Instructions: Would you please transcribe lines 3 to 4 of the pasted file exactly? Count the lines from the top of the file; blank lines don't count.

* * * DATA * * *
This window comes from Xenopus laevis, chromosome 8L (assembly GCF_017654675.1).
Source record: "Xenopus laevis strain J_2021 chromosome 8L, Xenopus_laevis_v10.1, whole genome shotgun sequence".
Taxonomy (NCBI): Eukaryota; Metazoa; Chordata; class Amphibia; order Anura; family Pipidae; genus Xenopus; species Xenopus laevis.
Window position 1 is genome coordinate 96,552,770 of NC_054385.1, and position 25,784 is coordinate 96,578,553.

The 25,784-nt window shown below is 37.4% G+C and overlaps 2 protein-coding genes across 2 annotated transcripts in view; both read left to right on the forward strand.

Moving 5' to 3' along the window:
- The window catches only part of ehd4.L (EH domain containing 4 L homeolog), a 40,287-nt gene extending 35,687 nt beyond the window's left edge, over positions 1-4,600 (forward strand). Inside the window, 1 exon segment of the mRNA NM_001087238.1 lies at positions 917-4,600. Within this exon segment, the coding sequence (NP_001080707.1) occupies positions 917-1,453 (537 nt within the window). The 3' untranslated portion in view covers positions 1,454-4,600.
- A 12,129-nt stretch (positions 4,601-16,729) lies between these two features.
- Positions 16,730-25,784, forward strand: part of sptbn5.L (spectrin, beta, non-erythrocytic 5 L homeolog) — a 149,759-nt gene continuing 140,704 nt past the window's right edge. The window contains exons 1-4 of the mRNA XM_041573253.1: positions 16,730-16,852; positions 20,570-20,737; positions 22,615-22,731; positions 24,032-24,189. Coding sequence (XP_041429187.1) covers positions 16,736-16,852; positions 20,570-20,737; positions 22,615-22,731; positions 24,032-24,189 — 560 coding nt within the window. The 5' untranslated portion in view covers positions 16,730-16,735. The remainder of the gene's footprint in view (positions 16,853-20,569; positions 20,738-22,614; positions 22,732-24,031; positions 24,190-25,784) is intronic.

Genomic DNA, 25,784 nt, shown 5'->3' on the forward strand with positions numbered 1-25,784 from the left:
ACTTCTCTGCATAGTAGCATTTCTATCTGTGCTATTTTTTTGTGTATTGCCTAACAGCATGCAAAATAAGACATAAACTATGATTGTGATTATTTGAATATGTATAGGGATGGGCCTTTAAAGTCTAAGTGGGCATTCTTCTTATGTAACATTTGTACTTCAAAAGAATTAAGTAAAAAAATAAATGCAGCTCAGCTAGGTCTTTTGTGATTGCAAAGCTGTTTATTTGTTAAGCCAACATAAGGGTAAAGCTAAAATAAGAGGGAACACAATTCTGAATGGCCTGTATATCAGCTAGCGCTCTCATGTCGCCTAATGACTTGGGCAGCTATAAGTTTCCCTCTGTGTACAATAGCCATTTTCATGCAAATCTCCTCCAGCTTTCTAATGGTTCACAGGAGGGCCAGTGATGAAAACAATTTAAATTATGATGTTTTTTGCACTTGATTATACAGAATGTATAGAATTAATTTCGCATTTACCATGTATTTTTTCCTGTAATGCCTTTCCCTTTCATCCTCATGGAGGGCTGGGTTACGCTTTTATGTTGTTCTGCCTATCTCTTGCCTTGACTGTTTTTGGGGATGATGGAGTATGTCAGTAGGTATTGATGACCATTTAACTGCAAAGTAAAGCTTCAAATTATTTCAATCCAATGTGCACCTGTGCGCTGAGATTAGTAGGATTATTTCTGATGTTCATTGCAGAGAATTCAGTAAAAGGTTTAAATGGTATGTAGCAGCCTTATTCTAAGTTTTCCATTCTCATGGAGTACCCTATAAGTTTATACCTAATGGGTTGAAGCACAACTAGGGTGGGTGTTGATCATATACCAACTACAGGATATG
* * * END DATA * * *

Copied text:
Taxonomy (NCBI): Eukaryota; Metazoa; Chordata; class Amphibia; order Anura; family Pipidae; genus Xenopus; species Xenopus laevis.
Window position 1 is genome coordinate 96,552,770 of NC_054385.1, and position 25,784 is coordinate 96,578,553.